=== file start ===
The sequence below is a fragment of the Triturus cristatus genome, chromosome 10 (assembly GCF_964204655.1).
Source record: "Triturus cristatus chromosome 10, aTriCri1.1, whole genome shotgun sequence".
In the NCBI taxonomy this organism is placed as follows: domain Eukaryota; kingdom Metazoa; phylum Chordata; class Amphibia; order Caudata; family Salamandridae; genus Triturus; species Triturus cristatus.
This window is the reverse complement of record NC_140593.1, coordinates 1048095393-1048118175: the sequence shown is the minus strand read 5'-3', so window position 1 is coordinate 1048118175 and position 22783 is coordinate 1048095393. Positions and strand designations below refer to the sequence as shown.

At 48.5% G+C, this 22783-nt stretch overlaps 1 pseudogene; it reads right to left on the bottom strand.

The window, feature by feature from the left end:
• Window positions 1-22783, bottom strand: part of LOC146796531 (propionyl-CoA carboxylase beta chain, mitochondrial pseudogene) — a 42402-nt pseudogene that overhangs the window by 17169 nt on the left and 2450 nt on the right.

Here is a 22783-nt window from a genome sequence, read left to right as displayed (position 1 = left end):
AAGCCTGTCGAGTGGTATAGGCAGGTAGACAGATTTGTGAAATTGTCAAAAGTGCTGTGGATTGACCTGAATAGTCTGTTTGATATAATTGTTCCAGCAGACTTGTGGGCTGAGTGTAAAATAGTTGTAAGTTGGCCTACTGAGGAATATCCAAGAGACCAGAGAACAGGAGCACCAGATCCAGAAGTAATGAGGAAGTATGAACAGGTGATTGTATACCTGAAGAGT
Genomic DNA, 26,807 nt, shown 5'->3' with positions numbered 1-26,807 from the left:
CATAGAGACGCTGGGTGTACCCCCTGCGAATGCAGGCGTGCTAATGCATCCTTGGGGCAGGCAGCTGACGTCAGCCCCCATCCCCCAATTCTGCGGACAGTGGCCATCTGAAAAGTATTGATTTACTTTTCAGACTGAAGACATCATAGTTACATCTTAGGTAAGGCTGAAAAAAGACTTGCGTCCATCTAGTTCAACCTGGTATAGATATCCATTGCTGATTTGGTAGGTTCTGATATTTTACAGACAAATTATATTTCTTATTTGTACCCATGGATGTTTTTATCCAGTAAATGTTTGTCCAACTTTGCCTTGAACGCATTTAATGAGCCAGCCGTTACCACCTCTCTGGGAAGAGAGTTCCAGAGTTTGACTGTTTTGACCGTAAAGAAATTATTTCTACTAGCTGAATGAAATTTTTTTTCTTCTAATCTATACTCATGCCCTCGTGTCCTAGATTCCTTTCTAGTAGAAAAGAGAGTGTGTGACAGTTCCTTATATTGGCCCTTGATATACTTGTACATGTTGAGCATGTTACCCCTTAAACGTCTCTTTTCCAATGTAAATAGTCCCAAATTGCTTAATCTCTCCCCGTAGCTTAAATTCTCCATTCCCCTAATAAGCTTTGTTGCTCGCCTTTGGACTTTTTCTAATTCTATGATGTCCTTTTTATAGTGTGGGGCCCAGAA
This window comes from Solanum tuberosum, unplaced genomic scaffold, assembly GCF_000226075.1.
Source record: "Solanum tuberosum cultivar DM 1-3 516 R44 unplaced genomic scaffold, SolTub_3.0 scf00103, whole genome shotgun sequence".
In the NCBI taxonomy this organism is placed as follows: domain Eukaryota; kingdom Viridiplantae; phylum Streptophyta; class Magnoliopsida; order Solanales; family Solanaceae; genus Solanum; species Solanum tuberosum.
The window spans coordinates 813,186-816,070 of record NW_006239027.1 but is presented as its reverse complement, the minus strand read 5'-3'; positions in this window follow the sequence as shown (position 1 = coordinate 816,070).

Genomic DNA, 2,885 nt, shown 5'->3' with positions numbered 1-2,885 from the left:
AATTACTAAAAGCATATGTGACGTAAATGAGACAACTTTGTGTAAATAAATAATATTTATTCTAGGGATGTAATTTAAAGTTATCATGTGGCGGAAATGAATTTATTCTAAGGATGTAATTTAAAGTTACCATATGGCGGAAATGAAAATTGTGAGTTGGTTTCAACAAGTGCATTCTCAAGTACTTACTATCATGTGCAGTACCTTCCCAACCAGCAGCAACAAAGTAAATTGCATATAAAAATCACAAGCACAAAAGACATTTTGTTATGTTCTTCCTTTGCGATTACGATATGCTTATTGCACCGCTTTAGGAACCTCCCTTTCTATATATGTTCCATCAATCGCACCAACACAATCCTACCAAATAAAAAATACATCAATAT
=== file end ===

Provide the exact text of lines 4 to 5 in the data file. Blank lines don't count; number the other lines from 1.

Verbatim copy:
This window is the reverse complement of record NC_140593.1, coordinates 1048095393-1048118175: the sequence shown is the minus strand read 5'-3', so window position 1 is coordinate 1048118175 and position 22783 is coordinate 1048095393. Positions and strand designations below refer to the sequence as shown.

At 48.5% G+C, this 22783-nt stretch overlaps 1 pseudogene; it reads right to left on the bottom strand.